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Pine Island drainage issues rise with rainfall
Residents appeal to the county for a solution.
By LOGAN NEILL, Times Staff Writer
Published September 4, 2007
Residents of Pine Island say they've been battling drainage problems for years. And lately, it seems to have gotten worse. "You end up having to slog around in calf-deep water just to go get the mail and the newspaper," resident Christina Mondo said. "Add to that the fact that it makes the mosquitoes worse and you see what we're up against."
[Courtesy of Christina Mondo]
PINE ISLAND - Christine Mondo's favorite time of the day is just after sunset. That's when things settle down on Pine Island.
The road outside her stilt home quiets as the last of the visitors at Alfred A. McKethan Park head back toward the mainland, leaving the tiny gulf-front community to its peaceful self.
Mondo says that's when Pine Island falls beneath nature's spell. As a gentle breeze whispers through the needles of Australian pines, the calls of waterfowl as they head toward their evening roosts create a soothing symphony.
However, there are times when nature delivers too much of a good thing. When summer afternoon thunderstorms rumble in from the east, Mondo knows they can also bring misery for her and her neighbors.
An example, Mondo says, was a pair of downpours in late July that dumped several inches of rain that quickly flooded her yard and much of the section of Pine Island Drive that runs past her house. So deep was the standing water that she asked the county to bring out some signs to warn drivers of the hazard. The signs had to stay up six days until the water dried.
Residents of Pine Island say they've been battling drainage problems for years. And lately, it seems to have gotten worse.
"You end up having to slog around in calf-deep water just to go get the mail and the newspaper," Mondo said. "Add to that the fact that it makes the mosquitoes worse and you see what we're up against."
At a community meeting at the Weeki Wachee Area Club last week, Mondo and other Pine Island residents spelled out their concerns to county officials, in hope that a solution to the flooding can finally be found.
But according to assistant county engineer Gregg Sutton, fixing the problem may not be so easy.
"When you're dealing with an area that's as low as Pine Island, your options are pretty limited," Sutton said. "It's more than a just a matter of drainage. It's a question of where are you going to put the water."
Sutton said that the island's drainage needs are unique. The narrow public right-of-way along roads does not offer much room for traditional open drainage structures such as swales and culverts. Any below-ground collection system would have to meet certain environmental guidelines designed to protect waterways from road runoff.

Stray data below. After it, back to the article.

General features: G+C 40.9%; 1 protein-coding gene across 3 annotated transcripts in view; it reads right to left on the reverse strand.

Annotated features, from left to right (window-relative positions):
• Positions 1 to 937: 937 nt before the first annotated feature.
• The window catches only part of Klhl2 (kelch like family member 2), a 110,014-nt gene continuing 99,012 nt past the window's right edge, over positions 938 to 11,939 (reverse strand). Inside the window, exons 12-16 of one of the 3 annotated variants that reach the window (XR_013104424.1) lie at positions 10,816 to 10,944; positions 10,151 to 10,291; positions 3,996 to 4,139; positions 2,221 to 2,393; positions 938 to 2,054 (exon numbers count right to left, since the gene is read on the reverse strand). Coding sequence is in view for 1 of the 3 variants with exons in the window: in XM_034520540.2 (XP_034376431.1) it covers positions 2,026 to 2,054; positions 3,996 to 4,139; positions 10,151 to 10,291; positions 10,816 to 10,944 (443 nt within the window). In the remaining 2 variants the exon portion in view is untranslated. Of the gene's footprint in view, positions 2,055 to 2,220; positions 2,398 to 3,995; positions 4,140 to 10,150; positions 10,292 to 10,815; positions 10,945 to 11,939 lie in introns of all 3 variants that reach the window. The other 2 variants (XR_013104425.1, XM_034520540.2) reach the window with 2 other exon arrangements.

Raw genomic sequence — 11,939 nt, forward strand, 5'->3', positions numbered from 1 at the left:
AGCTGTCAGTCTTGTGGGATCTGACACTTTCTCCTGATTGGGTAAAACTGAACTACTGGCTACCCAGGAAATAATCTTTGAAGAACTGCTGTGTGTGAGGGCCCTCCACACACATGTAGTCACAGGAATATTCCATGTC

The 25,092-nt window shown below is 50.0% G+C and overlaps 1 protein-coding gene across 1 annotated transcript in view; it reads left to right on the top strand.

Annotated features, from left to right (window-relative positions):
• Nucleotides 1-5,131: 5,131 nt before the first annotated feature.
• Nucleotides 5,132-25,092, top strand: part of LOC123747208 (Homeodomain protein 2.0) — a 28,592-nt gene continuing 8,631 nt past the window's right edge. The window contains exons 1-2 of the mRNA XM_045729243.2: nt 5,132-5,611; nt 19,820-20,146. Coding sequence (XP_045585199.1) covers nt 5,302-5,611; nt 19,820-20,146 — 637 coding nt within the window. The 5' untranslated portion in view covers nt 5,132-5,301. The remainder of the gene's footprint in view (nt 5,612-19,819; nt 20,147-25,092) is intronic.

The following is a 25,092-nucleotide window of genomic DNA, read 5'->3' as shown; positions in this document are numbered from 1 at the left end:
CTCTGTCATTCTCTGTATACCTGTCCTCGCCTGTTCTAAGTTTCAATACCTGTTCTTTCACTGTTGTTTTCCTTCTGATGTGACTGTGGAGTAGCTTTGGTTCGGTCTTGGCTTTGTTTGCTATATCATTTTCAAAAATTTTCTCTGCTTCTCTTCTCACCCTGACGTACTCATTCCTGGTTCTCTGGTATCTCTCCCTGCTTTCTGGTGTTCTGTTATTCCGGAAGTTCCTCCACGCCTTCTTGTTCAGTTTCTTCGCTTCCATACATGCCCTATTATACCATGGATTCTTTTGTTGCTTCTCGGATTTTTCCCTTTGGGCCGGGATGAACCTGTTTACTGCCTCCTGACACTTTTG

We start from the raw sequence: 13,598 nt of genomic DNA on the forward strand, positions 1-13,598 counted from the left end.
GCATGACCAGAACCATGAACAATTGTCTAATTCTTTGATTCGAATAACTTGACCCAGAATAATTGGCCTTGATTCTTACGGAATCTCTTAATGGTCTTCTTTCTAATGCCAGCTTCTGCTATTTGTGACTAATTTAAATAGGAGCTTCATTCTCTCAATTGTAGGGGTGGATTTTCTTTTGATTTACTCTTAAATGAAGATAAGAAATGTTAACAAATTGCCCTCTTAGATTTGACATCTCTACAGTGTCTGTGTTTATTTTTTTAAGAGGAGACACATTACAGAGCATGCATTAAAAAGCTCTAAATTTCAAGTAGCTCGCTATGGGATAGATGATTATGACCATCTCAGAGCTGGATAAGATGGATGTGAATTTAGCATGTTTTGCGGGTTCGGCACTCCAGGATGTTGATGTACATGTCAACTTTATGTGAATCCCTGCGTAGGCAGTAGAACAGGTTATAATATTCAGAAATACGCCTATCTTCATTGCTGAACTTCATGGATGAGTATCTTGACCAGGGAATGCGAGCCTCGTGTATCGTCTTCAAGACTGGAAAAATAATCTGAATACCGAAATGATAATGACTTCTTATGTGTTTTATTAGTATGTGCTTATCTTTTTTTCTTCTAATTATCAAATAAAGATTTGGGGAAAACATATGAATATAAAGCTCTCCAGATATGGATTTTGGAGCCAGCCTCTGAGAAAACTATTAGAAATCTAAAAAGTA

"You just can't go out and dig a ditch along the road anymore," said Sutton, who added that any permanent solution to the flooding would most likely incorporate a number of different ideas.
Longtime island resident Bill Cope believes that had the county paid more attention to the drainage problem in the past, it wouldn't be so bad today. He says existing culverts and drainage swales have become blocked, causing rainwater to back up into yards and side streets.
Sutton said that although it appears swales may have once existed along the roadways, developers of the island during the 1950s never put much effort into creating a workable drainage system that would keep up with the island's growth.
Said Sutton: "People build their homes higher now than they used to. You now have septic mounds and driveways that are higher than the crown of the road. The runoff has no place to go."
Sutton said that an underground storm drain system would probably be the best solution to flooding problems. Whether residents would want to pay for it is another issue, he said.
Meanwhile, Sutton said his department is exploring ways of alleviating the water backup areas along Pine Island Drive near the causeway entrance and the entrance to Alfred A. McKethan Park. The findings will be announced and discussed at a meeting sometime this month.
However, when it comes to flooded yards, Sutton says, residents are pretty much on their own.
"We're more than happy to make suggestions and to offer ideas," he said. "But in the end, it's their responsibility."